The teaching staff and student body at Ancaster College, a university pointedly situated not far from the site of the Salem witch trials, are overwhelmingly white – but it’s the start of another school year, and things are getting better all the time, aren’t they? Aren’t they? The answer, when it comes, gradually and slyly, is chilling
Jasmine (Zoe Renee) arrives on campus for undergraduate study, enthusiastic and green, although her optimism is dampened when everyone starts muttering about the room she’s been allotted. The rumours suggest a threat that’s deeper than the one posed immediately by her privileged-party-girl roommate Amelia (Talia Ryder), who has an all-white hedonistic crew in tow who act like they've never seen a person of colour before.
Elsewhere, garlanded academic Gail (Regina Hall) is starting a new role as the first Black Master of the college – a job title that alone should get you thinking about the lingering power structures, codes and beliefs that are going to make life tough for both Amelia and Gail. Another Black academic, Liv (Amber Gray), is fighting for tenure, but her engaged, radical persona might be hiding a story more complicated than it first appears.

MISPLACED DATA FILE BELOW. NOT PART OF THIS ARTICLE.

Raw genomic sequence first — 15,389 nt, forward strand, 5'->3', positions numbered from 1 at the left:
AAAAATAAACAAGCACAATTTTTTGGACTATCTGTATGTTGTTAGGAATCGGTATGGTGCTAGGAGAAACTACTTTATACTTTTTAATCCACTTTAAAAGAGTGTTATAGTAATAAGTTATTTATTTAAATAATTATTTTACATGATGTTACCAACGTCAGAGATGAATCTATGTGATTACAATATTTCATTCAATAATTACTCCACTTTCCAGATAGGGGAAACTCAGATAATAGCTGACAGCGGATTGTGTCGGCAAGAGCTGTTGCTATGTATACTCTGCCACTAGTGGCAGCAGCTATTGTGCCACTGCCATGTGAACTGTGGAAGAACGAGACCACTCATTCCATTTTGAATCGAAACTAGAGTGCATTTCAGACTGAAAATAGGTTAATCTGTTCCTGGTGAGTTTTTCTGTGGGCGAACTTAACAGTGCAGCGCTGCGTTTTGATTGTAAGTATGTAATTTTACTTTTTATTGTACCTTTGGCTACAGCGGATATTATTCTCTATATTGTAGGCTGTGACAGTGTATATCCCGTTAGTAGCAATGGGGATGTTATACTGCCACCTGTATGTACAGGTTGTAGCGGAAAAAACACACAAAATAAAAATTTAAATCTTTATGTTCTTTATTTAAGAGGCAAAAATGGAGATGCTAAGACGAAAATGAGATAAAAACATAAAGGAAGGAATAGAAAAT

In UK cinemas Mar 18.
This is a smart, meaningful first film, with nods to The Shining and Get Out
In a straight up drama this would be troubling and searching. But Diallo tells Master as a stylish horror, leaning into supernatural frights and finding scares in history, both recent and ancient. It doesn’t all add up and some of its tactics are a little obvious. Also, Diallo has so many righteous targets, it’s hard to hit them all square-on.
That said, we’re never far from an affecting skewering of hierarchies and presumptive behaviour. One scene where Jasmine is snubbed by a Black worker at the canteen might be quick but it cuts deep, while throughout we’re faced with streams of micro-aggressions that flow together into one deep river of racism that threatens to swallow our principal characters whole.
This is a smart, meaningful first film, with nods all over the place to classics like The Shining and Rosemary’s Baby, as well as more recent obvious touch points like Get Out. It’s not all subtle, but then neither is prejudice.
Master premiered at the Sundance Film Festival. Streaming on Amazon Prime Mar 18, 2022.